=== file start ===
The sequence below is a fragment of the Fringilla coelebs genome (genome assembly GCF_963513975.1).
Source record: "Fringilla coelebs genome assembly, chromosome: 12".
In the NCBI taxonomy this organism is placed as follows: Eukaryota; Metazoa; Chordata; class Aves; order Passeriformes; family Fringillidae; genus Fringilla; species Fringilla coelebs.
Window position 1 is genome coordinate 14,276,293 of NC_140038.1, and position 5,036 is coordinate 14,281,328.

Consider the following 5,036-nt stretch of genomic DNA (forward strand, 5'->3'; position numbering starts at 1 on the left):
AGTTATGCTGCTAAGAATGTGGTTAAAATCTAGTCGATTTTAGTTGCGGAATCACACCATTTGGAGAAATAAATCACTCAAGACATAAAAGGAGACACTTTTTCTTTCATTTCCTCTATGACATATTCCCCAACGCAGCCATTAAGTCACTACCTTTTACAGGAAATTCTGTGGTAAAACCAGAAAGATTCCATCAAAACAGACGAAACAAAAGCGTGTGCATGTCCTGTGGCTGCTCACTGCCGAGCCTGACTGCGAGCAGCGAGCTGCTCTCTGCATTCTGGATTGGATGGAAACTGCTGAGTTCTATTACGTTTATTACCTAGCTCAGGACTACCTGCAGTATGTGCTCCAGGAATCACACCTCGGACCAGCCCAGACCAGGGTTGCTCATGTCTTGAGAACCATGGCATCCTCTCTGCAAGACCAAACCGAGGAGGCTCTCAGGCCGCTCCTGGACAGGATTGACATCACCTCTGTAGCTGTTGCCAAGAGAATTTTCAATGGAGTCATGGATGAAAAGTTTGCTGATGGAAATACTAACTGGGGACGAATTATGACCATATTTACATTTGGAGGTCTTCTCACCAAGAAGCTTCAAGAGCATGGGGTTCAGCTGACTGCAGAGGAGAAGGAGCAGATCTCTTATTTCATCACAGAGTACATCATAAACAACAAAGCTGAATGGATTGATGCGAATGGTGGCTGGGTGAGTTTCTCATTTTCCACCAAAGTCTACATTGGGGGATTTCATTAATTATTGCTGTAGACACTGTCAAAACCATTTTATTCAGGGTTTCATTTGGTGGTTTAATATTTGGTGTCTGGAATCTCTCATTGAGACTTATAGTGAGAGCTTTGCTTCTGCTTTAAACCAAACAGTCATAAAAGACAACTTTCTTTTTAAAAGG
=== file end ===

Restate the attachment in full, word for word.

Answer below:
The sequence below is a fragment of the Fringilla coelebs genome (genome assembly GCF_963513975.1).
Source record: "Fringilla coelebs genome assembly, chromosome: 12".
In the NCBI taxonomy this organism is placed as follows: Eukaryota; Metazoa; Chordata; class Aves; order Passeriformes; family Fringillidae; genus Fringilla; species Fringilla coelebs.
Window position 1 is genome coordinate 14,276,293 of NC_140038.1, and position 5,036 is coordinate 14,281,328.

Consider the following 5,036-nt stretch of genomic DNA (forward strand, 5'->3'; position numbering starts at 1 on the left):
AGTTATGCTGCTAAGAATGTGGTTAAAATCTAGTCGATTTTAGTTGCGGAATCACACCATTTGGAGAAATAAATCACTCAAGACATAAAAGGAGACACTTTTTCTTTCATTTCCTCTATGACATATTCCCCAACGCAGCCATTAAGTCACTACCTTTTACAGGAAATTCTGTGGTAAAACCAGAAAGATTCCATCAAAACAGACGAAACAAAAGCGTGTGCATGTCCTGTGGCTGCTCACTGCCGAGCCTGACTGCGAGCAGCGAGCTGCTCTCTGCATTCTGGATTGGATGGAAACTGCTGAGTTCTATTACGTTTATTACCTAGCTCAGGACTACCTGCAGTATGTGCTCCAGGAATCACACCTCGGACCAGCCCAGACCAGGGTTGCTCATGTCTTGAGAACCATGGCATCCTCTCTGCAAGACCAAACCGAGGAGGCTCTCAGGCCGCTCCTGGACAGGATTGACATCACCTCTGTAGCTGTTGCCAAGAGAATTTTCAATGGAGTCATGGATGAAAAGTTTGCTGATGGAAATACTAACTGGGGACGAATTATGACCATATTTACATTTGGAGGTCTTCTCACCAAGAAGCTTCAAGAGCATGGGGTTCAGCTGACTGCAGAGGAGAAGGAGCAGATCTCTTATTTCATCACAGAGTACATCATAAACAACAAAGCTGAATGGATTGATGCGAATGGTGGCTGGGTGAGTTTCTCATTTTCCACCAAAGTCTACATTGGGGGATTTCATTAATTATTGCTGTAGACACTGTCAAAACCATTTTATTCAGGGTTTCATTTGGTGGTTTAATATTTGGTGTCTGGAATCTCTCATTGAGACTTATAGTGAGAGCTTTGCTTCTGCTTTAAACCAAACAGTCATAAAAGACAACTTTCTTTTTAAAAGG